I started almost getting it, hopping up on the board, and riding the wave for maybe 6-7 feet before losing balance and falling off, losing the board, and having to fetch it. Frustrating.
One of these times, I grabbed the board by a small rope loop that was attached – where you’d normally hook your tether. At that moment, a wave came crashing into the board, pulling it along and damn near ripping off two of my fingers with it.
I was done, my fingers throbbing, me tired from paddling and constantly running to shore, and not receiving any instruction other than “paddle paddle paddle!…. Now! No! Not now! Now! Oops!”
I’m much better at sun-bathing. So thats what I did while Alex continued to play in the waves for a while.
Town was best reached by beach at night. It was illuminated like a football field.
We had some pretty fantastic food in Porto de Galinhas. It may have actually been some of the best Brazilian food we had. Sao Paulo had amazing food – but it was all of other types of cuisines. For brunch, we ordered an açai bowl which was basically a frozen açai sorbet with bananas, granola, and raisins on top. I could definitely have that for breakfast every day of my life.
Two great restaurants were Barcaxeira and Gato do Rua. The first was a pretty unassuming place with good food and some silly photographer attempting to take pictures of menu items. He was not good at his job – every photo they took looked yellow, poorly framed, and awful.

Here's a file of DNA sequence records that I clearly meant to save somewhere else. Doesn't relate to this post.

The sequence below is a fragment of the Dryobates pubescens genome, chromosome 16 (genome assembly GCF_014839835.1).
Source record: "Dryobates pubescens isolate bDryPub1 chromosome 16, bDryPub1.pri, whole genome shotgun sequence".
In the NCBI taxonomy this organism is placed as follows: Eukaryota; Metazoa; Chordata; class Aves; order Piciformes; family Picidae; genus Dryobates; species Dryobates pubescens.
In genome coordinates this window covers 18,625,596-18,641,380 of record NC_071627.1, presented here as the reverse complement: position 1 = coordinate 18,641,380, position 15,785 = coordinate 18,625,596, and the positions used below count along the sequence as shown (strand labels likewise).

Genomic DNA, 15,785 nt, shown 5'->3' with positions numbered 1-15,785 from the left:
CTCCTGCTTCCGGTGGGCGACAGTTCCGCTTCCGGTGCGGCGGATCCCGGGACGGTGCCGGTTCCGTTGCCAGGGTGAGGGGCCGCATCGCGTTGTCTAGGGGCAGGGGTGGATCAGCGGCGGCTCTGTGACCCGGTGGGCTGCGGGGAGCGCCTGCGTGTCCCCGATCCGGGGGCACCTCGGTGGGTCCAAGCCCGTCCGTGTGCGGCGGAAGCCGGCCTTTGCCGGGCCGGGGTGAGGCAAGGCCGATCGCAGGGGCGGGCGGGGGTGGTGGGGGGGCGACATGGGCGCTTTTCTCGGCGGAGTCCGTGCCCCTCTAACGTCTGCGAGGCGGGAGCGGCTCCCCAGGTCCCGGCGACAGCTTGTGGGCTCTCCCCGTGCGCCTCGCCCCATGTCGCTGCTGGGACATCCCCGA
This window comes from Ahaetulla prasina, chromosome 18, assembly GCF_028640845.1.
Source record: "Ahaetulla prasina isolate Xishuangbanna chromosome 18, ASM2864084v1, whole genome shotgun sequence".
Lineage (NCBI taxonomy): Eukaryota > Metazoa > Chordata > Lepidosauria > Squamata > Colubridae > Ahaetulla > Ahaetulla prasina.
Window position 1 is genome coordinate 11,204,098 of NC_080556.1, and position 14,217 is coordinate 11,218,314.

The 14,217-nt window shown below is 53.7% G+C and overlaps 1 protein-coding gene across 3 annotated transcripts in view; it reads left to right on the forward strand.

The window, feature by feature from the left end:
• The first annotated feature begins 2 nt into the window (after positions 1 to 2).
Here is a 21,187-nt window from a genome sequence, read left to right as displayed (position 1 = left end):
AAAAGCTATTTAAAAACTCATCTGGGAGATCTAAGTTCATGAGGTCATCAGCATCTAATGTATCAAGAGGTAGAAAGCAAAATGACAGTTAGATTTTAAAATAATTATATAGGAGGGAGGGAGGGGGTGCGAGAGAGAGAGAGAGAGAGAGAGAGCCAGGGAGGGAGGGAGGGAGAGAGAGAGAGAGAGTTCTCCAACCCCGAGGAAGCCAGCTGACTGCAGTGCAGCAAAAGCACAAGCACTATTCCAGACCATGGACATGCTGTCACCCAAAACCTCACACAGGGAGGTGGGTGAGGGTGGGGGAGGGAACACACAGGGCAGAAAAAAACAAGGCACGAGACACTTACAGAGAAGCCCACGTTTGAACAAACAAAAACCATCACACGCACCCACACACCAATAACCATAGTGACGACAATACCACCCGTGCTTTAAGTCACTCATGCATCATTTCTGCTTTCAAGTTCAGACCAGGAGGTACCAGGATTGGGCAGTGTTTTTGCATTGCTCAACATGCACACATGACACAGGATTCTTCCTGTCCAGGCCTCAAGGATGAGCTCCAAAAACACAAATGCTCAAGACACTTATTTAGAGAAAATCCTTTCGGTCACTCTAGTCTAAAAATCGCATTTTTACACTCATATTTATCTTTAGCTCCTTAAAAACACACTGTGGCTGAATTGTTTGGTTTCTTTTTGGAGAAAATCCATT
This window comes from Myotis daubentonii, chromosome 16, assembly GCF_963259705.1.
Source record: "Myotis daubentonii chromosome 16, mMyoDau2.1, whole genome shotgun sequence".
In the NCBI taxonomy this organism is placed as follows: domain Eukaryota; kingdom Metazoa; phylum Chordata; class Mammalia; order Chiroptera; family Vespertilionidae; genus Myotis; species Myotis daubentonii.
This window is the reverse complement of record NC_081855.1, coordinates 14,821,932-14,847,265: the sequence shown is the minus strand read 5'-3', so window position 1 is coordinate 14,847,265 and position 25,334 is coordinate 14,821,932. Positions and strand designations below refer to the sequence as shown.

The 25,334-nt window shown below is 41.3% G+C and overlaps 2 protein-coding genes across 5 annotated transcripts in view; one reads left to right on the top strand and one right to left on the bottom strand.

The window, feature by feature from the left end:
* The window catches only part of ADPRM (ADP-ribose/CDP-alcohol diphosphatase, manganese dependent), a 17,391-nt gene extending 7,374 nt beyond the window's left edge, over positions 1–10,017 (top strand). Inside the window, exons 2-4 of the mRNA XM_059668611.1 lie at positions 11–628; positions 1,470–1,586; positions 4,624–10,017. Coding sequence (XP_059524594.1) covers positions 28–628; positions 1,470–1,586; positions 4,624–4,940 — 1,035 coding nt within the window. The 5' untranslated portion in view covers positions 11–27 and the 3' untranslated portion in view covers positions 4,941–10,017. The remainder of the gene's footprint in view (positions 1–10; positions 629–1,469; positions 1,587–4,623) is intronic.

Gato do Rua was very posh, with a small downstairs store, an upstairs bar/cafe out back, and the restaurant in the front. We enjoyed our meals while watching people outside on the street take
Big Cock Pics.
Porto de Galinhas translates to Port of Hens. Or chickens. Because of this, the town has taken the name to heart and there are t-shirts and other souvenier offerings of chickens, roosters, hens, eggs, feathers, nests, coups – anything chicken-related that you can think of. Most notable is that the city has many large sculptures of chickens around the city, painted in various different ways. Other cities have done this as well – like the painted buffalo in Buffalo, NY. Austin has painted guitars, and I think it had painted longhorns for UT at some point. These chickens appeared to be male, though. Big cocks. People loved them, and no matter what big cock you looked at, somebody was taking a picture of it. Obviously, it was a great source of jokes for us for some time.